This seminar will investigate the cultural contributions of Africans in the formation of the contemporary Americas. There will be a particular focus on the African religious traditions that have continued and developed in spite of hostile social and political pressures. Because of their important roles in the continuations of African aesthetics, the areas of visual art, music and dance will be emphasized in the exploration of the topic. This seminar will also discuss two important African ethnic groups: the Yoruba of Southwestern Nigeria, and the Bakongo of Central Africa. It will highlight the American religious traditions of these cultures, e.g., Candomblé Nago/Ketu, Santeria/Lucumi, Shango, Xangô, etc., for the Yoruba, and Palo Mayombe, Umbanda, Macumba, Kumina, African-American Christianity, etc., for the Bakongo and other Central Africans. In the course discussions, the Americas are to include Brazil, Cuba, the Dominican Republic, Haiti, Jamaica, the United States and numerous other appropriate locations. There will also be a focus on visual artists like Charles Abramson, Jose Bedia, Juan Boza, Lourdes Lopez, Manuel Mendive, etc., whose works are grounded in African based religions.
In addition, we will explore how African religious philosophy has impacted on every-day life in the Americas, for example in the areas of international athletics, procedures of greeting and degreeting, culinary practices, etc. Honey is My Knife: African Spirituality in the Americas will include presentations by three innovative guest scholars: The seminar will include an extensive use of audio-visual materials including slides, videos and audio recordings.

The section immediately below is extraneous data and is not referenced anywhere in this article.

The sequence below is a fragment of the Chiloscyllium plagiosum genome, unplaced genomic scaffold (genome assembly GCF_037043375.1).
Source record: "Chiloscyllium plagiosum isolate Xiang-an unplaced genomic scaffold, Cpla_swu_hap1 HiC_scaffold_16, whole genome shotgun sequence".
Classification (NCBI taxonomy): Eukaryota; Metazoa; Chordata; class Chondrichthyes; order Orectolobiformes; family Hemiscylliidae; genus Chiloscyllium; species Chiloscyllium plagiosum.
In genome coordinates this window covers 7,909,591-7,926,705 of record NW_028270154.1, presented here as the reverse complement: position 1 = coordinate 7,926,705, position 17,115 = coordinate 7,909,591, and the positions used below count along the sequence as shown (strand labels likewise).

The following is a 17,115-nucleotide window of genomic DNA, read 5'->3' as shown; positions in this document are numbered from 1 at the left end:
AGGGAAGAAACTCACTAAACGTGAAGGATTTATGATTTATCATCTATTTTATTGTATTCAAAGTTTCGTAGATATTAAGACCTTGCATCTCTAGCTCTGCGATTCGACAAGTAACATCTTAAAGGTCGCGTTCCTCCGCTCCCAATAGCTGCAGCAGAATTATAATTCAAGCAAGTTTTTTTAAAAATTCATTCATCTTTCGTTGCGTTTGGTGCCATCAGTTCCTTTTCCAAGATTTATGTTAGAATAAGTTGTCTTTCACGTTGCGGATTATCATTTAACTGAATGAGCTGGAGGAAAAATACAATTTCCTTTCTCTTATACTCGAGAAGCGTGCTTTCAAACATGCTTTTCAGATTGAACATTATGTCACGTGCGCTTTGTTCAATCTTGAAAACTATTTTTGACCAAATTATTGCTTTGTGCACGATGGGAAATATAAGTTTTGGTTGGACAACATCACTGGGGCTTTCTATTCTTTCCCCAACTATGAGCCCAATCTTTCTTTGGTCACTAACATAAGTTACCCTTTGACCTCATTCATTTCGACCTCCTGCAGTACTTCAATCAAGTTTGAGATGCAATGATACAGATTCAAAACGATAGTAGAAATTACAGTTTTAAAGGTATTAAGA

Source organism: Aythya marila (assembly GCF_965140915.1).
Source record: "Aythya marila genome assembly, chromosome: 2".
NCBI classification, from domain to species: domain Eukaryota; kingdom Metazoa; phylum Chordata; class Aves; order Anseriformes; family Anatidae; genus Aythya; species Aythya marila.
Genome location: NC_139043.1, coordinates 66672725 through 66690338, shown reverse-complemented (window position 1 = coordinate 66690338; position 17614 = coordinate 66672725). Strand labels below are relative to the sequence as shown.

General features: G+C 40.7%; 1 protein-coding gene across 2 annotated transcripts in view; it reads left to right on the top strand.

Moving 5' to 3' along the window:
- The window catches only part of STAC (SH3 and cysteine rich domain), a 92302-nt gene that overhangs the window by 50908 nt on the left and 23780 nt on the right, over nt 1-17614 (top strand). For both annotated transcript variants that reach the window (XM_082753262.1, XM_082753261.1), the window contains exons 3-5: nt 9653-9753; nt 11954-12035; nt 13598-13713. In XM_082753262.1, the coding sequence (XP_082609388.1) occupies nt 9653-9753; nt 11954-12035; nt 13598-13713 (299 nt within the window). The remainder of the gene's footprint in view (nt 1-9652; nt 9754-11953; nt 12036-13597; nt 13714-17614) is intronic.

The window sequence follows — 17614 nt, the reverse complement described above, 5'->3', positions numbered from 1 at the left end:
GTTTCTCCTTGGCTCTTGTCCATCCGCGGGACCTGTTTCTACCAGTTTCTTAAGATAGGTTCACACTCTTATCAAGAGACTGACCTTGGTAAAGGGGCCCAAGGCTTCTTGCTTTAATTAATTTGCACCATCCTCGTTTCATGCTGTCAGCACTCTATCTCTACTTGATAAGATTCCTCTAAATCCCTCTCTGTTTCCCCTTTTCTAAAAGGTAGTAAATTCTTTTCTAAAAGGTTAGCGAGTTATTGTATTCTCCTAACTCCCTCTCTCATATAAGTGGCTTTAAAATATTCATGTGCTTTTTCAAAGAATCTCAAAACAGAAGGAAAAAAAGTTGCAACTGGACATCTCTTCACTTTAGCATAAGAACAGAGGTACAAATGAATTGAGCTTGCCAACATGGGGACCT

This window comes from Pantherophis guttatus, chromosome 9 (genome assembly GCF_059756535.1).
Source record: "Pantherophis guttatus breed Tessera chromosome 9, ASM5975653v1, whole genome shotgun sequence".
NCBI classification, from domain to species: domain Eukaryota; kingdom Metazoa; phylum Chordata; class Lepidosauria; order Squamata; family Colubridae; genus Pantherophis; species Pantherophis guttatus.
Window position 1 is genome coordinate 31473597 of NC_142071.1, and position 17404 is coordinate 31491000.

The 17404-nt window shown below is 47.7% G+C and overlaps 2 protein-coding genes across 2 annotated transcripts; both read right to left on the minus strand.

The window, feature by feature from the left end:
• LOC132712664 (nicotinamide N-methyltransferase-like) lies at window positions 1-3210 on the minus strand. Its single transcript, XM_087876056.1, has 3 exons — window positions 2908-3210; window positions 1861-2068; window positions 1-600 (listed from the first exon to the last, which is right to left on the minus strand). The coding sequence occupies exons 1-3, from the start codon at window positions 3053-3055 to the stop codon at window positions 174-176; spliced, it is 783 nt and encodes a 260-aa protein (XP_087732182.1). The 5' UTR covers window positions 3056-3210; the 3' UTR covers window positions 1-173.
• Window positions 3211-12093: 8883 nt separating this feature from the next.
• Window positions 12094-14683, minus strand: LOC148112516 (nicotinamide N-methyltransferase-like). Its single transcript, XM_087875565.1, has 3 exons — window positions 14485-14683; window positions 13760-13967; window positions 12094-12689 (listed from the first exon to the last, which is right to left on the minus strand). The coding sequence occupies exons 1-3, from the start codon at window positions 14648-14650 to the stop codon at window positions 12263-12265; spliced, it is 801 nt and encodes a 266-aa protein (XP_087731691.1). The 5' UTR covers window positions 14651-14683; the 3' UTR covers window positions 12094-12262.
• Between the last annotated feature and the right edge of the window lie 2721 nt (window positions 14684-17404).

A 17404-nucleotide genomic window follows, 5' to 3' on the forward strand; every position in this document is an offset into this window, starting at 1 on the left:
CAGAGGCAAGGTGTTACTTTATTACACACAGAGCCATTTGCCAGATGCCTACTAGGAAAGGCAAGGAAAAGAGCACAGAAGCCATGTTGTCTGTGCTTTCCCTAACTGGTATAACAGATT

African-American Studies   C3930
The Caribbean Metropolis
Call Number:   76946   Points:  4
Day/Time:  W  11:00am – 12:50pm
Instructor:  Richard A. Blint
Location:  758 Schermerhorn Ext
Level: Undergraduate
The Caribbean metropolis is productively understood as a circular restaging of the traffic in flesh undertaken during the Middle Passage with its complex history of fugitivity, exile, and forced and more voluntary migrations the globe over. Attending to the historical and contemporary set of social, political, and economic arrangements which gives shape to the urban centers of former colonized capital cities such as Kingston, Port-of-Spain, and Port-au-Prince, to the dense, “cosmopolitan” metropolises of New York, London, and Paris, this course will present historical, literary, visual, musical, and critical ‘texts’ as tools to theorize the Caribbean city broadly imagined. We will examine these urban sites and their too familiar features of violence, spatial and class division with special attention to historical categories of human difference that prepare us to analyze the seemingly outsized importance of the Caribbean in the hemisphere and around the world.

Concepts of Race & Racism
Call Number:   71298   Points:  4
Day/Time:  2:10pm – 4:00pm
Location:  758 Schermerhorn Ext
Level: Undergraduate
Concepts of Race and Racism- An intensive examination of a number of important and influential contributions to our understanding of race, racism, and racial oppression as it has evolved from the US Civil Rights struggles of the 1950s and 1960s to the present day.  Readings will be drawn from the writings of Martin Luther King, Jr., Cornel West, Charles Mills, Michelle Alexander and Beth Richie.